Doctor of Philosophy (PhD)
Renewable Natural Resources
Cellulose fibers (Cellulose I, cellulose II and cellulose I/II Hybrid fibers) were successfully extracted from energycane bagasse by using a combined NaOH and NaClO2 treatment. After the delignification process, most lignin and hemicellulose were removed with a 27.4wt% yield of cellulose fibers, and the mean diameter of cellulose fibers decreased from 137±46 (raw fiber bundles) to 12±5μm (unpacked fibers). The raw bagasse fibers showed a three-step pyrolysis process, while isolated cellulose fibers had a one-step pyrolysis process. NaClO2 treatment caused the reduction of cellulose thermal stability due to its acting on lignin and cellulose. With 10h NaOH treatment, the ribbon shaped cellulose I fibers were converted to cellulose I/II Hybrid fibers with rougher surfaces. The percentage of cellulose I decreased from 100% to 5%, and the corresponding CI values increased from 58.2% to 68.8% during the conversion from cellulose I to II. After further NaClO2 treatment, the CI values were decreased because of partial destruction of hydrogen bond network. XRD, NMR and FTIR results present the same trend in the degree of crystallization for all the samples. Core-shell structured hydrogels consisting of a flexible interpenetrating polymer network (IPN) core and a rigid semi-interpenetrating polymer network (SIPN) shell were prepared through chemical crosslinking of polyvinyl alcohol (PVA) and sodium alginate (SA) with Ca2+ and glutaraldehyde. Cellulose nanoparticles (CNPs) with cellulose I and I/II structures extracted from energycane bagasse were incorporated in the hydrogels and their effects on hydrogels properties were investigated. The shell was micro-porous and the core was macro-porous, the translucent hydrogels had a water content of ~93 wt%. The hydrogels could be used in multiple adsorption–desorption cycles for dyes and the maximum methyl blue adsorption capacity increased 10% after incorporating CNPs. The homogeneous distribution of CNPs in PVA-SA polymer matrix, allowed additional hydrogen bonds among the polymer molecular chains, resulting in enhanced density, viscoelasticity, and mechanical strength for the hydrogel. With incorporation cellulose nanofiber I, the storage modulus of the IPN core and compressive strength of the hydrogel reached 600 Pa and 79.5kPa, respectively, 13 and 3.2 times higher than values for neat hydrogel, respectively. The core/shell structure, with a high ductility core and high strength shell, gave a hydrogel with improved performance, broadening potential applications.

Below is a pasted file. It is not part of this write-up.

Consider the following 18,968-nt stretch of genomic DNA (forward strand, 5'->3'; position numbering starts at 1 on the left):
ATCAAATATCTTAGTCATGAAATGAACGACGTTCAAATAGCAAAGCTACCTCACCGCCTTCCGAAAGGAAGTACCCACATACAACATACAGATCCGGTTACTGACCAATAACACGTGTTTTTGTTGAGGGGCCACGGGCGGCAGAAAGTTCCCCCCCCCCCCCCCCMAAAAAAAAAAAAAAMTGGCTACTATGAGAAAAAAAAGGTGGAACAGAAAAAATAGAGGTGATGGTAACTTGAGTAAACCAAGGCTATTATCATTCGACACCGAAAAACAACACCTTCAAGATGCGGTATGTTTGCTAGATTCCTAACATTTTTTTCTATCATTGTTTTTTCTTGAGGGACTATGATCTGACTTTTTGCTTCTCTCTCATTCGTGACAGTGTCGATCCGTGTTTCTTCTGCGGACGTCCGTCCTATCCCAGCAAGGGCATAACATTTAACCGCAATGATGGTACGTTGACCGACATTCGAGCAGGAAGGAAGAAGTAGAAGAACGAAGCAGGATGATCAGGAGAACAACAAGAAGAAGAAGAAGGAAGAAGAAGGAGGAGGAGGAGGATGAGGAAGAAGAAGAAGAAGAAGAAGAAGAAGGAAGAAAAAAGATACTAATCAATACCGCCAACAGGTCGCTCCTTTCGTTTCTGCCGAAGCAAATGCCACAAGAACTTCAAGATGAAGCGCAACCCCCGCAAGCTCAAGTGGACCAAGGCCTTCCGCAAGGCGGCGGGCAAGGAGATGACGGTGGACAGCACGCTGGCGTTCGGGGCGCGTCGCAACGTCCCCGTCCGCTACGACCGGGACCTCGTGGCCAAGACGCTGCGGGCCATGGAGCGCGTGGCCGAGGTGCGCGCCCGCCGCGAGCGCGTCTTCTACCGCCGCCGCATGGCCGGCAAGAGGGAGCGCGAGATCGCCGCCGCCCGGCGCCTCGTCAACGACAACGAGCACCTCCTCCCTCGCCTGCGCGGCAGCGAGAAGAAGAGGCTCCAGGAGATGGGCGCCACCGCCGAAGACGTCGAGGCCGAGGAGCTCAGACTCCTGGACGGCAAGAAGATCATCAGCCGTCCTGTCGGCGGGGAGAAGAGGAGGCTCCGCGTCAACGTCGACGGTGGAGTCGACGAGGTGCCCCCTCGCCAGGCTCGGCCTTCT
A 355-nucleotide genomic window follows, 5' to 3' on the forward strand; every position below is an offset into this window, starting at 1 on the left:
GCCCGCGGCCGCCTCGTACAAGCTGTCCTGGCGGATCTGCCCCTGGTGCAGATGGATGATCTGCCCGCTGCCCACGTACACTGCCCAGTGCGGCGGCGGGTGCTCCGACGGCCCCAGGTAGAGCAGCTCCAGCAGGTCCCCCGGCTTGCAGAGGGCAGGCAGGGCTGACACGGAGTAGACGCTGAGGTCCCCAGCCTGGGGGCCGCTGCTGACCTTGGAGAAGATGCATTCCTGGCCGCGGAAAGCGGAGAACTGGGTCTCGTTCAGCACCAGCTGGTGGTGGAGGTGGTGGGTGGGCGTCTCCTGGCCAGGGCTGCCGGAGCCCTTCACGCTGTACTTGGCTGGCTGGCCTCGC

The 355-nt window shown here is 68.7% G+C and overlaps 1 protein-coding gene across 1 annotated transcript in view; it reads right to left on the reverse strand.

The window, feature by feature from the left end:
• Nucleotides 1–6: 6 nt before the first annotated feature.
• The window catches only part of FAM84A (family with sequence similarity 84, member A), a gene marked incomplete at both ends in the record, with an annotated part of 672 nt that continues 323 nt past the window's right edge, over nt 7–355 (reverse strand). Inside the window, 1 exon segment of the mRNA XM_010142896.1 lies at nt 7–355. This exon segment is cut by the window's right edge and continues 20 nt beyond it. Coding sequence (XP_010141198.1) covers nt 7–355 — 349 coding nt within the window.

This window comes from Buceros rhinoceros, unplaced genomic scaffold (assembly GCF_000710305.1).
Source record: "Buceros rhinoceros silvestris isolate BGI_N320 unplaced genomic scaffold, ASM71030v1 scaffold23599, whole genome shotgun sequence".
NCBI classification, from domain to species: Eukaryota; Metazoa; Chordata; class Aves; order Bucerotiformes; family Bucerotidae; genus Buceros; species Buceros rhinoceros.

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Yue, Yiying, "Cellulose Nanofibers from Energycane Bagasse and Their Applications in Core-Shell Structured Hydrogels" (2015). LSU Doctoral Dissertations. 1742.